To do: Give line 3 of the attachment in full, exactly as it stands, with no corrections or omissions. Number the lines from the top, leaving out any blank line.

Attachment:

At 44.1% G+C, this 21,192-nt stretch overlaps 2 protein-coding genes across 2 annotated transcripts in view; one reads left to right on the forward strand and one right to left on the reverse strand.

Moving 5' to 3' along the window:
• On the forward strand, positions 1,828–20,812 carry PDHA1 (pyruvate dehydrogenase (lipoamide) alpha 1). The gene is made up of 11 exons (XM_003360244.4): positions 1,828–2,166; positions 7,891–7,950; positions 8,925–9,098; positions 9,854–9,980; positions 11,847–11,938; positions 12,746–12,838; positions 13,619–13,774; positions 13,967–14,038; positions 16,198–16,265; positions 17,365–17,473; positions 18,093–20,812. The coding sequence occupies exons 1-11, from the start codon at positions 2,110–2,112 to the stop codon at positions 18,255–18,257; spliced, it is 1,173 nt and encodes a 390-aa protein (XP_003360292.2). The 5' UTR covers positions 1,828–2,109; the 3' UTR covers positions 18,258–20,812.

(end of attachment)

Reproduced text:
• On the forward strand, positions 1,828–20,812 carry PDHA1 (pyruvate dehydrogenase (lipoamide) alpha 1). The gene is made up of 11 exons (XM_003360244.4): positions 1,828–2,166; positions 7,891–7,950; positions 8,925–9,098; positions 9,854–9,980; positions 11,847–11,938; positions 12,746–12,838; positions 13,619–13,774; positions 13,967–14,038; positions 16,198–16,265; positions 17,365–17,473; positions 18,093–20,812. The coding sequence occupies exons 1-11, from the start codon at positions 2,110–2,112 to the stop codon at positions 18,255–18,257; spliced, it is 1,173 nt and encodes a 390-aa protein (XP_003360292.2). The 5' UTR covers positions 1,828–2,109; the 3' UTR covers positions 18,258–20,812.